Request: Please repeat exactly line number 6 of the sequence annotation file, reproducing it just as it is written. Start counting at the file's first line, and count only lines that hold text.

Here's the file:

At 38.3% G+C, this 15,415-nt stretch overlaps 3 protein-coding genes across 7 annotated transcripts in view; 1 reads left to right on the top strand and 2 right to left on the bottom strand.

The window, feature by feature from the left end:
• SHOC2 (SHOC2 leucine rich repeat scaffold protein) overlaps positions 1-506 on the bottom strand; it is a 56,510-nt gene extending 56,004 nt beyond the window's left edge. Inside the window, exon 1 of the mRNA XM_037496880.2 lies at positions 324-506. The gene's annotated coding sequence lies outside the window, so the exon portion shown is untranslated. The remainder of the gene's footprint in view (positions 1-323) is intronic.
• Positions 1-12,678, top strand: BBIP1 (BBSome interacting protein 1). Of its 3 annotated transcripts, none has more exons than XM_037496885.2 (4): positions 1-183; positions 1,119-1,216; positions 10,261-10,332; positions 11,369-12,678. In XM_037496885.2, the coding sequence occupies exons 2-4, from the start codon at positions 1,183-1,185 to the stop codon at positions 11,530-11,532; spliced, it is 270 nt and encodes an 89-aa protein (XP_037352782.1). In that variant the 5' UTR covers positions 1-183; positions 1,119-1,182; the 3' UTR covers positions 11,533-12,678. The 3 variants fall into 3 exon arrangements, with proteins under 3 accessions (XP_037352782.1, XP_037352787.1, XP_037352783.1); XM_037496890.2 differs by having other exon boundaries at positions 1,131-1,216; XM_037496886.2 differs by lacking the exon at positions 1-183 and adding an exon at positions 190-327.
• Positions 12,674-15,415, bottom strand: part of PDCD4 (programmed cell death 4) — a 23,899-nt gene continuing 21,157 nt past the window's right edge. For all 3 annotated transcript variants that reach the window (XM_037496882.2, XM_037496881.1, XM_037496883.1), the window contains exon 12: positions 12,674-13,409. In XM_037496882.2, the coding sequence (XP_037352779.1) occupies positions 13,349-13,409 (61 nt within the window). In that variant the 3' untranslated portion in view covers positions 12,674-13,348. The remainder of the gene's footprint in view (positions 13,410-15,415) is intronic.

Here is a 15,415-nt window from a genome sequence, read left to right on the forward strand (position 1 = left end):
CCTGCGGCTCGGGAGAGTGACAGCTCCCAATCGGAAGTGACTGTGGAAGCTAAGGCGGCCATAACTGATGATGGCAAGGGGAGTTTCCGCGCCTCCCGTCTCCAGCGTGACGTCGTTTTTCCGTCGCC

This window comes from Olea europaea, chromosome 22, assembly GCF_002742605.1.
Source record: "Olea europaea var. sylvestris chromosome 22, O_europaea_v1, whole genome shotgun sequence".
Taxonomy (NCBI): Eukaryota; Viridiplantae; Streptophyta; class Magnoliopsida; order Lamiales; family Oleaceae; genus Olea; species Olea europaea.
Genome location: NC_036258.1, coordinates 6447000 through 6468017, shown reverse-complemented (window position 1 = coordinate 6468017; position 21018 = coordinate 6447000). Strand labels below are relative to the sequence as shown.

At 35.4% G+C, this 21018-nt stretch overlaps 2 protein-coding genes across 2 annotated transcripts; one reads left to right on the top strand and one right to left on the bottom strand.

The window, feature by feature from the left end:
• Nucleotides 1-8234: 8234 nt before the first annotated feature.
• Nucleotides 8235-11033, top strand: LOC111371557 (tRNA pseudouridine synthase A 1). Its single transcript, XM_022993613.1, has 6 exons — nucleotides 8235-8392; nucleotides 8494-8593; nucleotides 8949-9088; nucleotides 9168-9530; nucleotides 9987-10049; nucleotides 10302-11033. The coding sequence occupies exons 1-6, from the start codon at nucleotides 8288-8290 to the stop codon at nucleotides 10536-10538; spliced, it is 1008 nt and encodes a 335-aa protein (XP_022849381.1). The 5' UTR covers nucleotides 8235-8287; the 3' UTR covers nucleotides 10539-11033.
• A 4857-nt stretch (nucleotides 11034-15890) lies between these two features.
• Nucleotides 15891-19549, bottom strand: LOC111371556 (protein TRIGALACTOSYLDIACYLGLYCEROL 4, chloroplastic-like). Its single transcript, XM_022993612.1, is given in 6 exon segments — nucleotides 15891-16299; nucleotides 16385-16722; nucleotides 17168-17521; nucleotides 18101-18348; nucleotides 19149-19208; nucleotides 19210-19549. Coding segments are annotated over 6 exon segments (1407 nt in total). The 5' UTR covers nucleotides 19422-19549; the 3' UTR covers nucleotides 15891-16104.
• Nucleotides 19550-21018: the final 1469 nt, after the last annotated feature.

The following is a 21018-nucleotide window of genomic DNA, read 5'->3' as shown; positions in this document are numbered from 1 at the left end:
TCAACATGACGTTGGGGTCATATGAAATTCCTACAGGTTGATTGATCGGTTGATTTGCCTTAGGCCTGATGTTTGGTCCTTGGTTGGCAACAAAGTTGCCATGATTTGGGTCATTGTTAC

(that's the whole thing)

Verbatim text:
Here is a 15,415-nt window from a genome sequence, read left to right on the forward strand (position 1 = left end):